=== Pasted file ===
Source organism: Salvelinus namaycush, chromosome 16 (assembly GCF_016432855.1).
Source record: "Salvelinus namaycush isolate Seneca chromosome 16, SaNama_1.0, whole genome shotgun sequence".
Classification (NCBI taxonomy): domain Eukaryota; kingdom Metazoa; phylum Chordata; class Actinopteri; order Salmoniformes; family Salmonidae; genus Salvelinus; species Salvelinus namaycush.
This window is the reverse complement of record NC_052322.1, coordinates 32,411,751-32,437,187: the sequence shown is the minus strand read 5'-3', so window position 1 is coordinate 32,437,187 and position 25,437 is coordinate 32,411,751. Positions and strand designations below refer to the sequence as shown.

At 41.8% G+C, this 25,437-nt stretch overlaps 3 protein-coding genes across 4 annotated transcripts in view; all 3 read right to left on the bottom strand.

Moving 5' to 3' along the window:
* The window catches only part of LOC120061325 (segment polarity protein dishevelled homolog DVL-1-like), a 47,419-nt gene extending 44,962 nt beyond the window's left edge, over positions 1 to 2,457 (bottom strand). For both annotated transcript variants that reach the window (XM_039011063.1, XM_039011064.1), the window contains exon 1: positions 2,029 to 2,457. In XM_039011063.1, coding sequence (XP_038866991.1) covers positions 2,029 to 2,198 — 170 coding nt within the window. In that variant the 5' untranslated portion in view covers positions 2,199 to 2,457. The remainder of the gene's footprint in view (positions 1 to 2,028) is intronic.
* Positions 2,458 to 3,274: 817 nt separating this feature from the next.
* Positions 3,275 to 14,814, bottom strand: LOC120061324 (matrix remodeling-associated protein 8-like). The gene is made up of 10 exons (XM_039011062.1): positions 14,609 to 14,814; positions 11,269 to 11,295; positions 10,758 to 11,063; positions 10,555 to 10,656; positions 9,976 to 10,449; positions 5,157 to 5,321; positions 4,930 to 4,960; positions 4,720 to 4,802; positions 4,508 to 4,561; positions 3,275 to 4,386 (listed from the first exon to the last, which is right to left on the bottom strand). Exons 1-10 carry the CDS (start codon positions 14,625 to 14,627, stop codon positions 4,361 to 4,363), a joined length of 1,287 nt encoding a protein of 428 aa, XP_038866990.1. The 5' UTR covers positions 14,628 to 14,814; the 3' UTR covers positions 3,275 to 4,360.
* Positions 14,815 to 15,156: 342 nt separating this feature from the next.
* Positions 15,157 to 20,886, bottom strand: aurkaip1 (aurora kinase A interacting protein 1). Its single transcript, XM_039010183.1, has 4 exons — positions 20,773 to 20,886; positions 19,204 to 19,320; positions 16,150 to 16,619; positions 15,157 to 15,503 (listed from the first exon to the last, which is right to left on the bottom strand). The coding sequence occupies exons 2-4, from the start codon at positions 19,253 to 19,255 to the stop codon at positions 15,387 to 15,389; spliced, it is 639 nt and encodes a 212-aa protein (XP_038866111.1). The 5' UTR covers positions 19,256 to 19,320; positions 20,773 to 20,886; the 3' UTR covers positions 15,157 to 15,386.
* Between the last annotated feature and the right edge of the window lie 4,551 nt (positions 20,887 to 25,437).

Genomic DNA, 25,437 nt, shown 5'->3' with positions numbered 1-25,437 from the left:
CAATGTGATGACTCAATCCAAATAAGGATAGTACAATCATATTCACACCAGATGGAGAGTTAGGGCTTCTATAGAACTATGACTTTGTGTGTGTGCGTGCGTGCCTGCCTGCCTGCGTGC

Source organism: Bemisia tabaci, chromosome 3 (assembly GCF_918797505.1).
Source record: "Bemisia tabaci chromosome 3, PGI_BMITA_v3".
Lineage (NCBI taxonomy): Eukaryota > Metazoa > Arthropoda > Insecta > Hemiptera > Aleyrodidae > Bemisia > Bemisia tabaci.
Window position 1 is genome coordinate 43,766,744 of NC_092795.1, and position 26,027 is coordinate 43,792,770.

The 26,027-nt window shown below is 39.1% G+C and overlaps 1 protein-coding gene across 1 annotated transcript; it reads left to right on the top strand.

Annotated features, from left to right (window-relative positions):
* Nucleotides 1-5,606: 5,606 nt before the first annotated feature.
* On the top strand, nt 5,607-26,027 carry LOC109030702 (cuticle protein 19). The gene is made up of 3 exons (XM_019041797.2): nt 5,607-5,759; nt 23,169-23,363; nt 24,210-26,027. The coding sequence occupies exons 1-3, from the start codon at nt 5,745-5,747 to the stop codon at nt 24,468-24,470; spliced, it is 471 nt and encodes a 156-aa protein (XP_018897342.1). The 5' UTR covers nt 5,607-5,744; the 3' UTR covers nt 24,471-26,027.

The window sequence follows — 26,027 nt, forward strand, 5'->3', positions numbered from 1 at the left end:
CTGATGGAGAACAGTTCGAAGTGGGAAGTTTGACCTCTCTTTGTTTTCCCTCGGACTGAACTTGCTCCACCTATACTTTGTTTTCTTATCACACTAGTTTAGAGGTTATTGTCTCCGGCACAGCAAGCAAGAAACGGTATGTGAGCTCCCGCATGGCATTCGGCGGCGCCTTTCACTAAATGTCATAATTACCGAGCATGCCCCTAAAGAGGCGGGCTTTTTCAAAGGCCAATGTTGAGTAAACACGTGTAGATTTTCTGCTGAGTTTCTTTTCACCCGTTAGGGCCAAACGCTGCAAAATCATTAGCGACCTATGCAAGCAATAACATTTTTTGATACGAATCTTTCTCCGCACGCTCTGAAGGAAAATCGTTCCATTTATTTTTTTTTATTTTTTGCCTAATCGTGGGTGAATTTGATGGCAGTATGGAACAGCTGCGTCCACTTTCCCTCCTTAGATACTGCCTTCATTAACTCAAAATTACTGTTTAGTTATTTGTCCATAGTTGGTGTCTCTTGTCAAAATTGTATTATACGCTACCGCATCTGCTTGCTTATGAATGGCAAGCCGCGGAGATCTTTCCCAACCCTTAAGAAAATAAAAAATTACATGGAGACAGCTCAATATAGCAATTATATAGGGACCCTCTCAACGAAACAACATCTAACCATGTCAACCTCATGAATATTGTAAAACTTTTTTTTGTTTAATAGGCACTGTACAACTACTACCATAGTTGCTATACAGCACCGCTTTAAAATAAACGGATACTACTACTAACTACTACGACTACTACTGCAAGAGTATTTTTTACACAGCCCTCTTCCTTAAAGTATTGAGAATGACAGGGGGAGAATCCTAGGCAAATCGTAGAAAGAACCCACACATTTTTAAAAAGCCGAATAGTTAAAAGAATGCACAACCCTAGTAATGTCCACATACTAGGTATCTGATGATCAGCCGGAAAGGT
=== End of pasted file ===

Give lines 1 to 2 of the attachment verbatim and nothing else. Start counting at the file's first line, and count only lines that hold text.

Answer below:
Source organism: Salvelinus namaycush, chromosome 16 (assembly GCF_016432855.1).
Source record: "Salvelinus namaycush isolate Seneca chromosome 16, SaNama_1.0, whole genome shotgun sequence".